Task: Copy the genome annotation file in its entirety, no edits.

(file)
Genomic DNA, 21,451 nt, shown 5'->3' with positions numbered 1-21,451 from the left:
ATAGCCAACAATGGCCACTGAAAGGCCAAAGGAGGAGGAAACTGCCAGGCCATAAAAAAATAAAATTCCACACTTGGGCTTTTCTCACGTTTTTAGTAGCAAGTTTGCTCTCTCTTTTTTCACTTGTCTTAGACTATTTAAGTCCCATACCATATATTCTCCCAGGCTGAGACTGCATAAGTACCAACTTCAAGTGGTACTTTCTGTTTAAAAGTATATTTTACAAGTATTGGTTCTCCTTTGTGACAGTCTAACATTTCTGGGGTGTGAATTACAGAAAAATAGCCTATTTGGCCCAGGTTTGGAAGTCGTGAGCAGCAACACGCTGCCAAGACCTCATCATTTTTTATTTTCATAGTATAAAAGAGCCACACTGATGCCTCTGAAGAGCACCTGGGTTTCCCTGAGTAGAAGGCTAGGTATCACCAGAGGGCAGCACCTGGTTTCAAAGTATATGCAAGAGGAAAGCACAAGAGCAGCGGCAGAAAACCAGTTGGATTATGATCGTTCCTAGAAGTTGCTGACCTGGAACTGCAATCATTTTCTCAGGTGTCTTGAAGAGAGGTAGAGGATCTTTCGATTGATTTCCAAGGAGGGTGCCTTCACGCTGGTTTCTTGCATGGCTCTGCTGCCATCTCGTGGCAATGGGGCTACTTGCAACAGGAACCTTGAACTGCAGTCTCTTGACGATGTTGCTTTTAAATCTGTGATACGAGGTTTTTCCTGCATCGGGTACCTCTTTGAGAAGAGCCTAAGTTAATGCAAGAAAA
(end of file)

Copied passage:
Genomic DNA, 21,451 nt, shown 5'->3' with positions numbered 1-21,451 from the left:
ATAGCCAACAATGGCCACTGAAAGGCCAAAGGAGGAGGAAACTGCCAGGCCATAAAAAAATAAAATTCCACACTTGGGCTTTTCTCACGTTTTTAGTAGCAAGTTTGCTCTCTCTTTTTTCACTTGTCTTAGACTATTTAAGTCCCATACCATATATTCTCCCAGGCTGAGACTGCATAAGTACCAACTTCAAGTGGTACTTTCTGTTTAAAAGTATATTTTACAAGTATTGGTTCTCCTTTGTGACAGTCTAACATTTCTGGGGTGTGAATTACAGAAAAATAGCCTATTTGGCCCAGGTTTGGAAGTCGTGAGCAGCAACACGCTGCCAAGACCTCATCATTTTTTATTTTCATAGTATAAAAGAGCCACACTGATGCCTCTGAAGAGCACCTGGGTTTCCCTGAGTAGAAGGCTAGGTATCACCAGAGGGCAGCACCTGGTTTCAAAGTATATGCAAGAGGAAAGCACAAGAGCAGCGGCAGAAAACCAGTTGGATTATGATCGTTCCTAGAAGTTGCTGACCTGGAACTGCAATCATTTTCTCAGGTGTCTTGAAGAGAGGTAGAGGATCTTTCGATTGATTTCCAAGGAGGGTGCCTTCACGCTGGTTTCTTGCATGGCTCTGCTGCCATCTCGTGGCAATGGGGCTACTTGCAACAGGAACCTTGAACTGCAGTCTCTTGACGATGTTGCTTTTAAATCTGTGATACGAGGTTTTTCCTGCATCGGGTACCTCTTTGAGAAGAGCCTAAGTTAATGCAAGAAAA